Newspaper Page Text
ptfLES OF TOURISTS.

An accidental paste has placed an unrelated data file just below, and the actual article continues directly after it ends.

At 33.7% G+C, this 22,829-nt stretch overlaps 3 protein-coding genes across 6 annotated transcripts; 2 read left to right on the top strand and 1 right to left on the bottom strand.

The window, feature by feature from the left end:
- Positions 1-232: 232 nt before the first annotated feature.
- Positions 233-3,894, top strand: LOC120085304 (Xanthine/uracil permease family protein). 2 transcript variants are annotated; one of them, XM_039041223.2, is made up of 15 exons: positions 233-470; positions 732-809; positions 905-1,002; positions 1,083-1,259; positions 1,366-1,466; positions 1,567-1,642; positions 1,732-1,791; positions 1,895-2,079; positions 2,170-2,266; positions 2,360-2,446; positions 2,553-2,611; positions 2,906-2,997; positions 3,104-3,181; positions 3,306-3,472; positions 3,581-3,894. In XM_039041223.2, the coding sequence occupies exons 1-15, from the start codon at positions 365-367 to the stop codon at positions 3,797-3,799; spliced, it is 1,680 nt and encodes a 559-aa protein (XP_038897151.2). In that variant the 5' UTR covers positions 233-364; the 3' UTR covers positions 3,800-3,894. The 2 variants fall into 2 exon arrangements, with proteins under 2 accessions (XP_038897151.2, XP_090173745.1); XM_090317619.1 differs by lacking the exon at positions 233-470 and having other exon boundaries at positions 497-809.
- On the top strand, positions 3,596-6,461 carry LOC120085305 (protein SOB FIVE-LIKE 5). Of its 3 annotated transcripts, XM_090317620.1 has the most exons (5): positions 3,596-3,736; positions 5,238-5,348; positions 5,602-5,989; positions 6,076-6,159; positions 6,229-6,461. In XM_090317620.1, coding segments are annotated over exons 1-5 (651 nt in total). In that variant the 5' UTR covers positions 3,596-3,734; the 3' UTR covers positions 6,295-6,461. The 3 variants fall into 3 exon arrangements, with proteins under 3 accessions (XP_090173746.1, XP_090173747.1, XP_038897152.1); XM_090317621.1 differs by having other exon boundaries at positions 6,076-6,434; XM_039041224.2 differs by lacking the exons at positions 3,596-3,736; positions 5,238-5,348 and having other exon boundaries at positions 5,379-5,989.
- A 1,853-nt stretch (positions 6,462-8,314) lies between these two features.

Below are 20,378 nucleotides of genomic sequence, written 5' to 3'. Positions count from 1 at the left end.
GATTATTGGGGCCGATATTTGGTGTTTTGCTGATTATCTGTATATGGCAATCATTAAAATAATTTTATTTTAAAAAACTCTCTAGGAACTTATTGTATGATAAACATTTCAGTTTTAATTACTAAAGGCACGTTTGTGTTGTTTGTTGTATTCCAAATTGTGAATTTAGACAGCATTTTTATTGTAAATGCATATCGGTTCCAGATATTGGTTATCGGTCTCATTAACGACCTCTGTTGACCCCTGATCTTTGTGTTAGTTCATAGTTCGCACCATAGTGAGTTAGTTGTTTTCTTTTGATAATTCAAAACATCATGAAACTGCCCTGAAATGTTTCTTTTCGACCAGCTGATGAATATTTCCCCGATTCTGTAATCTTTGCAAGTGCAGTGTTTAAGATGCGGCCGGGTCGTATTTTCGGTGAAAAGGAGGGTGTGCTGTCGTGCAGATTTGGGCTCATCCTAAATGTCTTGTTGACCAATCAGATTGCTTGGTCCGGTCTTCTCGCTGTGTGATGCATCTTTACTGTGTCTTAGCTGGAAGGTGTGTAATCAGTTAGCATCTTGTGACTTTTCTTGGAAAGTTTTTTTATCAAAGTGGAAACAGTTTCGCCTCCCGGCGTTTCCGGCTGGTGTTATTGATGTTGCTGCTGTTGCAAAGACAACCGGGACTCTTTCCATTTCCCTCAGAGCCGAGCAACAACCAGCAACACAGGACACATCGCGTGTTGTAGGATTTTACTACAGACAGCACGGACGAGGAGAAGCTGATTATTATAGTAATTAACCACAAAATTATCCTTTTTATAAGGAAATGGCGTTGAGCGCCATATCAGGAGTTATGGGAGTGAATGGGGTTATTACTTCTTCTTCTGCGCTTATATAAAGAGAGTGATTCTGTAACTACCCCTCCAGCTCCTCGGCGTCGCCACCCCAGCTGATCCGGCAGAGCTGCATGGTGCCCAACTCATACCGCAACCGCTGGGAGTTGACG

In the Wav of Obtaining a I'nreel in Naples, suppose that on reaching visitor hears that a paroel r„ w d awaits him at the rail totioe. Unable to go himsolf, he i ig servant with the money, the I receipt, and a written request stil tion master to hand the parcel Ijcarer. That ought to suffice, but no one accustomed to ways will be surprised to [that it does not The bearer of Ljs unknown personally to the !n master, and be must be identi fortunately this is not a difficult ,„d s mutual acquaintance is un ed close by. But a new difficulty , nc e forthcoming. The parcel is ^Ito be of value, (though ob |v only a suit of clothes,) nnd the r must either present himself in nor appoint an accredited agent .liver the parcel at his house, day, accordingly, the signor pre himself; but here again ideutifi. is required, and this time it is ded with so much trouble that in isthe accepts the services of an jjted agent The following day gentleman presents himself the parcel, and the satis , n is tempered by the little ID t produced with it There is, of all, the cost of tho carriage; the ordinary customs; then tho dues; then a charge for every hat it has been lying at the sta then the agent's charge, his extra sou or two because it is day, and a glass of wine to it all down. On the next occa vhen a parcel is sent from Eu visitor determines that it Mines 119 jinks; litan an p, our [not be sent as a thing of value, that it shall take its trance, but to find that it makes no difference. iv set of excuses is framed, and it t until the authority has made his profit that the parcel reaches its nation. We have ourselves never ieen able to discover whether this pilizcd or illegal robbery, but on rcasion we ondeavored to escape tickmailing by directing the par ; be sent on by post. This was no i tage; the gain appeared to he illerrcd from tho station-master to uastcr, though perhaps they went j*. This latter was almost a gen in appearance, but he was not e accepting an extra three sous, h the steepness of the hill had n him tho excuse to ask tor.—Mur Magazine. hE TYPICAL AUSTRALIAN. Luntr of the Woll-to-Do Groller* or [ Squatter* or the Antipode*. to man is more hospitable than the (•to-do Australian. A visitor arriv fwell introduced will bo passed on b villa to villa, from country house [oiintry house, and from run to run, ring every where the most profuse pnrss. In a few weeks ho Will Uly know who first started him on [progress he is making. [here is little snobbery In the coun 1 but ns most of the people are "self pe." the parvenu is, of course, not unkuown personage, though the [liras land's of tho country and of the [pie prevent him—or her—becoming Ic so objectionable as ho or she pld be in an older condition of so the squatters or graziers are the (tocrats of the country, though some (be successful of them hare been (cbers and drovers, possibly even of (abler or less reputable anteeodonts. ley arc imbued with extremely terri pi instincts, and will refer to the (ill farmer, "who selects" under the (cnial land laws a bit of the run he [ses from the Government, or the il' (erentinl gold digger, as an English [lire would speak of a poacher, or a [nj-aered peer of tho "city man" who (Ills a "snug box" overlooking his ft wall. flet while tho English 'squire is like to talk of every thing rather than of [rent roll or the balance ho has at k banker's, the squatter will hardly p to tell his visitor of what he hns [last summer for his wool, or what [expects to got this winter for the [oxen which are^grazing in the pret itod roughly kcfT paddock you can # from tlie vuranda surrounding the "•"try house, Which he built when he 3 beyond the "hut" slage of brush toggling existence. The ladies are well educated, but Wu ffb charming company for a visit fthey are as a rule somewhat "loud" "1 inclined to cxnet the utmost defer "* from all tho male world around j® and to repay it by as little vener »» possible, Nobody awes them, 'are the mistresses so are the maids, hevo much of the pertnois of such >«ng persons, as exhibited 'in plays hlS£>>§£!HK Countries on He To ok It Coolly. * Chicago traveler tells the follow * °» »Philadelphia man : were sitting together on tho ""'•leps of the Philadelphia man's "Wonee when a fire engine dashed - A ,n ioS«d tr wi«i!wS *sed oat to the curb with^as much *1 Z doxUrlireotLbeZ w ^ tokeni ngthe sky. ffjSlt wS2f*ttwd Nlng to hir«»p»lrt quietly MWdtoNWt**." i : ml I 'ImiTfataiiSr FOREIGN GOSSIP. —The Celtlo language is spoken by MO,000 people in Ireland, 04,000 of irhom can speak no other. —The favorite pin and breach of the Parisian woman is ornamented with >te or several dogs' heads. —Since the accident in the Theater ^antique, the provincial theaters in France have had only empty galleries. —A clnb has been started la Berlin which has among its rules one which provides that no one shall be eligible to membership unless he can converse fluently in at least one foreign lan guage. —The title of boron was formerly the only one in the English language; now it is the lowest Its original name was "vavasour," but the Saxons changed it to "thane," and finally the Normans gave it its present appella tion. —The cost of the British medical army staff is £240,000 a year, but in addition, there is an item of £200,000 a year for pensions to retired doctors and surgeons. The medical officers retire from the service at forty-five years of age, and receive pensions for the remainder of their days. —The government of Italy is about to undertake excavations on the site sf the ancient city Sybaris, so famous for its luxury and splondor. Sybaris was buried under the mud brought down by an inundation nearly twenty four hundred years ago, but it is be lieved that the ruins will be found well preserved. —N. T. Ledger. —The British telegraph service, which is part of the post-office, docs Bot pay exponses since the rate was reduced to sixpence per message, or about 12 conts. The deficit for the past year was £223,000 on working expenses and £326,000 for interest on the working capital—in all £550,000, or $2,750,000. —The grasshopper plague is giving serious trouble in Algeria this year. The efforts lunde to destroy the eggs have proved useless. In one district 50,000 gallons have been collected and burned. This represents the destruc tion of 7,250,000,000 insects.— Nature. —Well may the people of France aland aghast at the financial problem they are called upon to solve. On the 1st of January, 1880, the public debt of France amounted to $6,200,000,000, on the 1st of February, 1887, it reached $7,524,000,000. Thus in seven years the debt has swelled to the tune of $1,324,000,000 — an increase of such fearful proportions as to justly create alarm for the solvency of France.— Public Opinion. —A "jubilee" river is the latest dis covery in New Guinea, where an Aus tralian expedition in the Victory has been making some valuable explora tions. The Victory found two large streams—the "Douglas," reached by the. so-called "Aird river," which is only one of the mouths of the vast Douglas, aud a still wider further oast, which the expedition duly christonod ••Jubilee," in honor of the Queen, Both rivers were explored for fully one hundred miles, and fivo new' tribes were found. —Springfield Times. —The total number of persons killed by wild animals nnd venomous snakes In the ten divisions of Bengal during the official year 1885-86 was the high est in the Inst five years, aud amount ed to 11,823. As is usual, nine-tenths of these denths were caused by snakes. But of 12,223 buffaloes, oxen, horses Biid ponies destroyed in this manner, only 311 were killed by snakos. Those annual returns do not take account of lh«i<B. goats, pigs aud monkeys, the west ruction of which is very large. The hyena is credited with the destruction of 773 head of cattle.— Boston Budget. REIGN OF THE CORSET. tt Cant* In with Ancient Mythology nnd Stilt Maintain* It* Sway. Jean Jacques Rousseau, with all the power of his genius nnd nil the xvarmth of the interest which ho took In youth, exposed the lamentable corruption of taste which assorts that tho figure is excellent in proportion to the waist. The philosopher of Gonovn exercised more social influence, perhaps, lit his time than any writer in Europe, nnd for a while slays xvent out of fashion in France. Stiff corsots wore still worn by tlie Indies of the old court; but sen sible mothers came to a common agree ment that their daughters should sub ject themselves to this voluntary pun Isnmcnt at ns lato a period ns possible, •ml not until their wedding day were they allott ed to tveur stays. The revolution swept away the corset altogether, as well as hoop potticonts, but stays again made their appear ance toward the end of the First Em pire. A very harmless affair, scarcely broader than tho "fitsclso ninmllluros of the Romans was the Imperial botlice; for waists were then woru ex cessively short, and tho stays without busks, stiff pieces of whale Modified, how were bone or steel plates. ever, ns they were, the strong:«»»»«•«" sense of Nnpoloon revolted against the reintroduction of the garment. •Cor- vlsart." said the ruler, whose business physician, 0 "the* coweUs coifno.ry of the worst taste; It tortures women and maltreat* their progeny; it means frlv ^ imiba, headacho, pain in tho coring SJS-th* cati. nnd bleeding at the HnbUusd tight lacing will pie *2 Ihst most nmMrnblo nddllionto t|.e «» Tlgltt lacing is qu»o ^ ^"S^su^tlmHlng.lmde. volopment of tho natural support. It I displaces the bones, deranges the cir culation, induces scirrhus in the mam mary glands, and ultimately cancer, nnd It is a tolerably sure provocation of lung disease, palpitation of the heart, and water in the chest. In the abdominal region tight lacing may bo reckoned upon with tolerable con fidence to bring about loss of appetite, sqneamishncss, indigestion, induration of the liver, melan cholia, dropsy, and rupture. Campin closely associated tight-lacing with squinting; Bonnaud said that it led to polypus; Platner maintained that to tight-lacing mothers unhealthy chll draB were born; Josephi warned the lovera of stiff corsets that their chil dren would be ugly;Wormes remarked that one of tho trifling inconveniences of tight-lacing was swollen feet; and Winslow showed that there was an in timate connection between tight-lac ing, curvature of the spine, and hunch back. Every scholar is aware that stay* are articles of attire of tho very high est antiquity, and that cestus of Agale was practically a corset Some an tiquarians have ever contended that the gridlo which Juno wore when she wished to appear her loveliest in the eyes of Jupiter was a pair of stays. The Empress Messalina was wont to have her body cravat adjusted very tightly before she preceeded to pass a happy evening in the suburra, whilo in the reign of Augustus an im proved corset was introduced called a "castula;" it fitted closely to tho form, and had tho agreeable addition of a dress improver. The ladies' stays of tho Middle Ages were known as "justaucorps," and subsequently as "coUcshanlies;" but Isabeau do Bavicre, the consort of Charles VI of France, totally repudiat ed stays, and, besides, laid it down as a sumptuary canon that there should be as littlejdrapery as possible between the necklace and the lace. When the Italian Catherine brought in the execrable busk, which was first of wood or of ivory, tho corset successively developed in rigidity and obduracy. It bccamo a cage, it became a cuirass, nnd it had to be so tightly laced that, the muscular power of the ordinary "fcmiue do ckambro" bcingiuadequate to tho pulley-hauling required, the court ladies used to send for the strongest of the Forts do la Halle to tug at their stay-laces, and even these athletic creatures could not accomplish their task to the entire satisfaction of their fashionable employers without pressing one foot firmly against the bedpost in order to obtain tho neces sary purchaso of leverage. The cor sets of tho present day, whether they bo machine-made or hand-fashionod from tho accurate measurement of the customer, invariably present the same general characteristics of fastening in front aud profusely boned at the sides; while at tho back there is that disas trous interstico, with its permanent criss-cross lacing, which can be pulled and hauled at until the vain and silly wearer commits constructive suicide. —London Telegraph. MOURNING* JEWELRY. A Few of the Moat Curious Freaks la ths Fashion* of Grief. The strangest freak ef all the fashions of grief lias been the wearing of "mourning jewelry;'' to demonstrate our inconsolablo lot, by a pertinent reference to it in our adornment, is surely paradoxical. I saw the othef day a "mourning ring" very interest ing in its quaint frivolity. A slender circle of gold held an oblong disk of white enameled surface, on which was dopictod the tomb, the weeping willow, and the visiting relative (in this case * widow), t;ll neatly placed under glass. It was an old, old ring, belonging to • great-grandmother, who wore it for her first husband's memory, although, she survived two more, it may have done tendor memorial services for all three. The process which converts the golflon curl, the brown tress or the gray hair of our lost ono into "hair jowelrv" is among the curiosities ol sentiment. Is it not cruel to wear • portion of mentf Surely tho wiry strand, re pellant and rigid, was never the soft hair about tho "old familiar faces." I remember seeing some "mother's hair" woven into the design of anchors for ear-rings, nnd the daughters were seaming to derive comfort from the light tossing of this oinblom of security, nnd no doubt finding somo occult sat isfactory reason for the Incongruity ol design and fact In our youth there clustered about us old maiden aunts wearing chains nnd bracelets of hair their stiffness somniug to testify to an unyielding sorrow, aud their quautily that the "departed" must have been Samsons. Then there were the brooches with the bulging serpentine twists of hair forming a frame for the pictur ed fnce of the original possessor of the hair—an uncertain appeal to frame, as the exigencies of a brooch sometimes subjected the head to tho vicissitude of being worn upside down, thus mar ring tho act of would-be respectful memory .—Jewelry Sews. ...... -I is sis our dead for orna _ 0nd er the constitution adopted in Holland in 1814. women landowners „„d tax-pnyers arc -titled to vote on ksmstw™ imre boon enfranchised. Many of (hem are wome », and largo miinbors el wol „en now regularly attend the elec ^-.Indianapolis Journal. >•<* kse 'erty-tum of which twenty-eight we jnc ceded by pigueih. j JOHN REID, I is * • • I ol as WHOLESALE FLOUR High Quality and Low Prieee. B70 Front Street, : ; Memphis, Tone* Choice Rough LUMBER! Oak or Pine, -FOR SALE BY J. T. MOORE, -AT $1.25 per Hundred ft. Delivered at Grenada. Yard near John Moore's residence. Monuments -AND— Tombstones Cleaned and made to look AS BEAUTIFUL AS WHEN NEW Those wishing Monuments or Tomb- stones cleaned and polished so as to look as nice and bright as when new, will find it to their interest to call on -W. F. HALL. Orders left with J. E. Greenhaw, Grenada, will receive prompt atten tion. Satisfaction guaranteed. Cor respondence solicited. B. T. PAYNE. I. C. LONQSTREET. H. E. CAHN. Real Estate Brokers 1 Crenada, Miss. Special Attention given to Buying, Seliiug and Renting Real Estate in Grenada and adjoining Counties. Abstracts of Titles Promptly Fur nished. All parties havings Lauds for Sale are requested to furnish us descrip tion of same, and price. J. LANE LEIGH, Justice of the Peace t Grenada, Miss. Holds Court on the 1st and 3rd Mon day in each month. Solicits all kinds of business which requires the attention of a J. P. gB^Offlee at Bell & Hardy's store. P. R. MCKINLEY, HOUSE, SIGN AND Ornamental Decorat'r AND Paper Hanger. Grenada, - - Miss. All orders receive prompt attention, and all work guaranteed. Terms very reasonable. W. E. LONG, Watchmaker, Jeweler and engraver, Postoffice Building, Crenada, Mist. All work guaranteed and done on short notice. JNO. 8. LADD, Brickmason,Plasterer Crenada, Miss. All kinds of Cistern Work and Re pairing given special attention. 8. P. F1TZ-GERALD, Grenada, Miss. Wood and Iron Work Of all kinds done on shortest notice. BLACK9MITHING A specialty. 81iop northeast corner public square. You can always find First-Class Artists at HENRY JOHNSON'S Barber Sbop, NORTH SIDE DEPOT STTEET, Miss., Who are ready at all times to serve you In the best of style. Grenada, RENTY FTTZ-OERALD, Well Digger!Repairer Crenada, Miaa. AH orders left at Gua. Wolfe's will receive prom pt attention. in __ ,. . Machinery! j El1ffif168, lilOfS, fi nw \fillfi WSt and ©aW MHIS Kl'9Ul4l llUttllM. j H. F. MOORE ? (MOORE'S MILL.) —ACKNT FOR ALL KINDS OF— ina fit this Une Persons needing diti. will earn money by ordering the same through me. P.O, AMreeei Or it. A. T. INMAN (Successor to B. H. Gordon & Co.) -DEALER IN Dr; Quods, Clotting, Oats, Capo, STAPLE and FANCY GROCERIES Cigars, Tobacco, Cigarettes, Etc. I respectfully solicit a share of the public patronage, and guaran tee all goods as strictly first-class. Sighest cash prices paid for all kinds of country produce. Goode delivered to any part of the city free of charge. Simoiest Cheapest Tho BEST WATER WHEEL IN And Most -Powerful* AMERICA! Sets inside or outside of water house. Price below all competition—in imA of every small mill and gin in the country. Write for large catalogue omm state ail the particulars about your power. Iron cases for wheels to set im side or outside,— Prices Low. , _ Beet Portable Corn Mill in the Market .—Took first premium at the Georgia* Alabama and South Carolina State fairs over thirteen competitors. Ground the best meal and more of it. The Best Saw Mill .—Pony Mill with the latest and best improvements, va riable friction feed that beats them all and no mistake. Ratehet 9et woim. etc., complete except saw to cut 5000 feet per day only 3200. It is warrsaivei to cut 2000 feet per day with 6 Horse power Engine, Just Think Mr This! Larger mills made to order. Millstones for all purposes. The largest Btock in the South. Send for pnooo Mill Gearing of all kinds, shafting, pulleys, etc. Don't buy any kind of ma chine without first getting our prices. A. A. DeLoach 4 Bro., Founders and Machinists, Atlanta, G» ERB & CO MEMPHIS. W. P. TOWLER, WITH SCHMIDT&ZIEGLER ESTABLISHED 1845. WHOLESALE GROCERS, Importers of Wines, Liquors, Rio, Java, Mocha and Cordova Coffees, 1 -AND RECEIVERS OF Sugar, Molasses & Rice 49,61,S3JiBBFeitr:^ ui 33,MS4Mad Louisiana. New Orleans, C. Koehler, Bee'y. A Tteasunr. P, Sacssenthaler, Vice-President. J. W. Schorr, President. Tennessee BrewingCo. Manufacturer • of tho Celebrated Filsensr Beer in Kegs and BotUesl Only Pure Chrystal Well Water Used for Brewing Purpose*. SOUTH-WEST CORNER BUTLER AND TENNEBb.EE STREET*. Memphis, Tenn. Call for Memphis Beer TXT- SS. G-©X-3DEIT„ Boot and Shoe Maker! . -NORTHEAST CORNER PUBLIC SQUARE, — ■ Grenada, Miss. Patronage solicited and satisfaction guaranteed in all Instauceo. Chao. Chaffs, Mew Orleans. La. John Povseii, annul*. HSe*. CHAFFE A POWELL Cotton Factors and COUUISSIOH MERCHANTS, No. 32 Perdido 8t. v New Orleans, La. 1